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Hellenic Shipyards S.A.

Hellenic Shipyards, with related capabilities, was sold to Abu Dhabi MAR. ThyssenKrupp had acquired HSY in 2005, as part of its contract to deliver 4 U214 submarines to the Greek Navy, and the acquisition by Abu Dhabi MAR gave it a submarine construction capability. The Greek government was in default on the U-214 contract. ThyssenKrupp AG (TKA.XE) said 2 May 2010 it expected to be able to sell its Greek unit Hellenic Shipyard, or HSY, to shipbuilding group Abu Dhabi MAR by the end of the current fiscal year. ThyssenKrupp Chief Executive Officer Ekkehard Schulz said framework agreements with Abu Dhabi Mar and the Greek government have already been concluded on the matter. ThyssenKrupp's fiscal year ends Sept. 30.

Hellenic Shipyards S.A. is the largest shipyard in the area of the eastern Mediterranean. It stands worldwide for its outstanding experience in building and repairing naval and commercial ships. Founded over fifty years ago, Hellenic Shipyards S.A. was part of the TKMS Group, and moved into the high technology end of the business with the construction of the most advanced conventional submarines in the world. Together with the TKMS know-how transfer, the Shipyard's privileged geographical position, its remarkable facilities and its staff's rich technical experience, Hellenic Shipyards S.A. opened a new chapter in its history and aspired to an even higher level of competitiveness.

Hellenic Shipyards has successfully built a series of different types of vessels for the Hellenic Navy and the Hellenic Coast Guard. Thus, as a proven reliable partner, it has gained strategic importance in the further development of the naval defense and coast-guarding capabilities of Greece. With its own designs but also in co-operation with leading naval shipbuilders (like CMN and Blohm + Voss) and weapons and electronic suppliers (like Thales, Sagem), Hellenic Shipyards has also become the prime contractor in the implementation of projects for the Hellenic Navy.

Focused on the needs of the customer, the Hellenic Navy, and with an ongoing close and harmonious working relationship with the representatives of the Navy who are permanently stationed at the company, the Shipyard is fully committed to the successful completion of all projects currently in progress at its site and to the full satisfaction of its customer.

Indicative of the scope of work done by HSY in the past, is the building of 10 Abekin & Rasmussen design and 3 Panagopoulos design fast patrol boats, 3 Osprey 55 Danyard design naval vessels, 1 diesel and 1 HDO carrier, the conversion of 2 ships (Axios and Aliakmon) from general support vessels to oilers and the retrofiting of a large number of vessels - for example the Apostolis for fire control retrofit.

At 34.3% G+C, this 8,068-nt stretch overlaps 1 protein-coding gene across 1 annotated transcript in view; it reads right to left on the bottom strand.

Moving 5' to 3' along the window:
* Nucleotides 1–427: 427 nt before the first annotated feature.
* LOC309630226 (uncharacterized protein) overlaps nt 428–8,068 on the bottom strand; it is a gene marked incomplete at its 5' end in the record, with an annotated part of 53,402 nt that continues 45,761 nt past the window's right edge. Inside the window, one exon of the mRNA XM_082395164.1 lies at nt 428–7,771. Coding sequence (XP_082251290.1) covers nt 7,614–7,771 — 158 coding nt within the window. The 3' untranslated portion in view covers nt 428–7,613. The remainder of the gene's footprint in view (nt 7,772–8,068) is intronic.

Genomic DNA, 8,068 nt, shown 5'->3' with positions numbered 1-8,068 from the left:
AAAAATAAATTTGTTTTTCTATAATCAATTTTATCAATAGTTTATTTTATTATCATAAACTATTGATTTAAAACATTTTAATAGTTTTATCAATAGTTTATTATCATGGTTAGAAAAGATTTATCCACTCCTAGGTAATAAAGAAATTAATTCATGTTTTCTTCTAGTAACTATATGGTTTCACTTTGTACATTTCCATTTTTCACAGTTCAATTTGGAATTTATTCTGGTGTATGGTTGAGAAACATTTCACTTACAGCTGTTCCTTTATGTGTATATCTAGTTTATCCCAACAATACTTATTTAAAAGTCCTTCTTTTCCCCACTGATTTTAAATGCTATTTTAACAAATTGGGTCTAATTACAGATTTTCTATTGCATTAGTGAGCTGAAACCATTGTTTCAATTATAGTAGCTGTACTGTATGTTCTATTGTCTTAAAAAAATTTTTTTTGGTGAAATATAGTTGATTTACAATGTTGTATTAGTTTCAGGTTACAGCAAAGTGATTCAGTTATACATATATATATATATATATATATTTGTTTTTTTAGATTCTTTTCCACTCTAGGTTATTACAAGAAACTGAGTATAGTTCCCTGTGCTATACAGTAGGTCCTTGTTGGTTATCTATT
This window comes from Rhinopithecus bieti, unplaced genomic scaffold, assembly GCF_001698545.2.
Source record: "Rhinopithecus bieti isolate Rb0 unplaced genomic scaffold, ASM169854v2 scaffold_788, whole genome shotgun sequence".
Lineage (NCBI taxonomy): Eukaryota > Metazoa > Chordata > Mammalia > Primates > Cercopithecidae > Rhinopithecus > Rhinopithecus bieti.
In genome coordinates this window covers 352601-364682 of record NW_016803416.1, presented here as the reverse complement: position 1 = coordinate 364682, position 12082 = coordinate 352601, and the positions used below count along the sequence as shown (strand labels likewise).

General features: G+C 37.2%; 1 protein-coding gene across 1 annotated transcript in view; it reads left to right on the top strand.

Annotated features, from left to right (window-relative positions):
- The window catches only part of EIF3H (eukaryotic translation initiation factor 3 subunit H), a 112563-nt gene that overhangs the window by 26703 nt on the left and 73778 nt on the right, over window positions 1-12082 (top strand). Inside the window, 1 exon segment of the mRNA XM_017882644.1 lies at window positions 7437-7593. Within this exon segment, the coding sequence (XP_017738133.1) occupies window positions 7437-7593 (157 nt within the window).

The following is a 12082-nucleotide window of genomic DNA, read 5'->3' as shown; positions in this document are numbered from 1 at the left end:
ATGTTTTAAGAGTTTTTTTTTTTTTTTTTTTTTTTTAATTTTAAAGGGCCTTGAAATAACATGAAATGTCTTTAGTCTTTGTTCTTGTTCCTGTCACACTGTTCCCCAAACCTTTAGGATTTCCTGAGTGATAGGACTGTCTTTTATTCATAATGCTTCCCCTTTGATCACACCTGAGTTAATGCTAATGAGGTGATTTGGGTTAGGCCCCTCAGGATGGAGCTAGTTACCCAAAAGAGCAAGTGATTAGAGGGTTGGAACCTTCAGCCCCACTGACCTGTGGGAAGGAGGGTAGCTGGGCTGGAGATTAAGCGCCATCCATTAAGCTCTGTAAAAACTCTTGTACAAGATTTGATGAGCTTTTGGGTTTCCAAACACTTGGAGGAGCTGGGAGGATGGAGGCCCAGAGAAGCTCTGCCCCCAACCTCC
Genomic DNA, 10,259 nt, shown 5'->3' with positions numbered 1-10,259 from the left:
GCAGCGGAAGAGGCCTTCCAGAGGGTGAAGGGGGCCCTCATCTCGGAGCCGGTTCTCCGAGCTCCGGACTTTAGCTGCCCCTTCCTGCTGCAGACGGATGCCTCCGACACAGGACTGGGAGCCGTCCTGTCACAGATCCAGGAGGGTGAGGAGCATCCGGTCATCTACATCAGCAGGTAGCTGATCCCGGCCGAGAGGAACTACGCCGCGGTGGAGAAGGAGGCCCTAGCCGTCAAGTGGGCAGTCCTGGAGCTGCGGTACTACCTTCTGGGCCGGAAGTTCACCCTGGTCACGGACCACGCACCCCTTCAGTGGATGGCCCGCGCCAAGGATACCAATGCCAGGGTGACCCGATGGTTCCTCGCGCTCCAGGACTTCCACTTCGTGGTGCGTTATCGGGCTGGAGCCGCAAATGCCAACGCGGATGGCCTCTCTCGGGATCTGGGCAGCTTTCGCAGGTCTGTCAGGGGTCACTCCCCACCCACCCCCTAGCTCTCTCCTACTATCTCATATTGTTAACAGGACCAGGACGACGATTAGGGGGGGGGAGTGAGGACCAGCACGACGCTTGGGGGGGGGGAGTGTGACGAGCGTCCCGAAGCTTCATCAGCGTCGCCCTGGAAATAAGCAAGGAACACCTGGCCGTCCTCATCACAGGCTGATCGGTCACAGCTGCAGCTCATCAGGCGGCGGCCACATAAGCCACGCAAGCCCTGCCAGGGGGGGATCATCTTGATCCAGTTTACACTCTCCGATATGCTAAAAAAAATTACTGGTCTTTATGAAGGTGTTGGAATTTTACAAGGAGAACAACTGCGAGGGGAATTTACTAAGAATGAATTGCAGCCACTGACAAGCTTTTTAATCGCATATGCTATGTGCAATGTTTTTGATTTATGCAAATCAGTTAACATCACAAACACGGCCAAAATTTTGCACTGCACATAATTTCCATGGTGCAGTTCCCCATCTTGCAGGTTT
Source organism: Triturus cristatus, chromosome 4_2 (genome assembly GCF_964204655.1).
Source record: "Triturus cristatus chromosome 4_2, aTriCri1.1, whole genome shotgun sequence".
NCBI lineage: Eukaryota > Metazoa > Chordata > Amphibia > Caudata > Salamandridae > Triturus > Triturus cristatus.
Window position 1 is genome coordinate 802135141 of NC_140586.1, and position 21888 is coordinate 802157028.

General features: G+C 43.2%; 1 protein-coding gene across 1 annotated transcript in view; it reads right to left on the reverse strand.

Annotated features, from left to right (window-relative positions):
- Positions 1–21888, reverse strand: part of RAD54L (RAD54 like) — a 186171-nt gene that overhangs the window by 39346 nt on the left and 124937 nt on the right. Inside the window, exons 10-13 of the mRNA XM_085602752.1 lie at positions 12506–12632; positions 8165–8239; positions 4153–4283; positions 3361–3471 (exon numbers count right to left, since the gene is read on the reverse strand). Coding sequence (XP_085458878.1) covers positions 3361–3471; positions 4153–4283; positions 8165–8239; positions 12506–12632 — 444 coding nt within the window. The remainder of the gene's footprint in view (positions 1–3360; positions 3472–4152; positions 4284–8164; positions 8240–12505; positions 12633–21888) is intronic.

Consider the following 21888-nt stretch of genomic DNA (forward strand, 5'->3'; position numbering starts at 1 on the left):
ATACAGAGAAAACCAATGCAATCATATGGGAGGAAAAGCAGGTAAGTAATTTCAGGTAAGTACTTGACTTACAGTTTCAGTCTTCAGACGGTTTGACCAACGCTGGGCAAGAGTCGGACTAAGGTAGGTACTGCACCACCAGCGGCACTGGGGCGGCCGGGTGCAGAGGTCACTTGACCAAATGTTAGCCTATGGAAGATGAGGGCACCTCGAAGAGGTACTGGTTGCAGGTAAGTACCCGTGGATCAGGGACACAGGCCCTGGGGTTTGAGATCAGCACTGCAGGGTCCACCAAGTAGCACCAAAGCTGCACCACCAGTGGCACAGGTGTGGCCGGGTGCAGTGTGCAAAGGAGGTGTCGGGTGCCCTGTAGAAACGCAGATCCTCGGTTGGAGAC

Hellenic Shipyards has achieved an excellent international reputation not only in the new building of naval ships but also in their repair and modernisation. Experience gained in work done for the USA 6th Fleet has served the Greek Navy well. And nothing shows better the company’s dedication to serving the needs of its clients than the successful running of the Naval Ships currently in operation.

In co-operation with CMN, Hellenic Shipyards built and successfully delivered until 1981, 6 Fast Attack Craft for the Hellenic Navy. HSY has developed the design for a fast patrol boat according to the specific needs of the Hellenic Navy (Pyrpolitis Class) and successfully delivered in 1993/94, 2 Fast Patrol Boats. Having further improved the HSY design in order to comply with the rules of Germanischer Lloyd and also to implement a new combat suite, in 1999 the Hellenic Navy awarded the building of another 4 Gunboats (Machitis Class) to Hellenic Shipyards. These four boats have also been successfully delivered, to the full satisfaction of the Hellenic Navy. In co-operation with Israel Shipyards, HSY built and successfully delivered in 2004 one of three OPV for the Hellenic Coast Guard.

In co-operation with Blohm + Voss - one of the world’s leading naval shipbuilders - Hellenic Shipyards built and successfully delivered in the period from 1996 to 1998, 3 Frigates to the Hellenic Navy. These advanced vessels incorporated state-of-the-art equipment and electronic and weapons systems with variable payload standardized modules. In compliance with the specific needs of the Hellenic Navy, the Hydra Class Frigates have been equipped with a helicopter incl. Hangar as well as with the respective sensors and weapons for an effective defense of air, surface and underwater targets.

In February 2000 HSY undertook as Prime Contractor the procurement of four (4) class 214 Submarines. This is the most advanced conventional submarine in the world and the Greek State was the first in the world to order it. The contract award provided for the building of the first submarine at HDW’s Kiel yard and for the building of the other three (3) submarines in Greece at HSY premises. Submarine construction at HSY started in 2002-following the investments for the creation of the necessary infrastructure- while the first Kiel-built submarine, named PAPANIKOLIS was launched in Kiel, Germany on April 2004.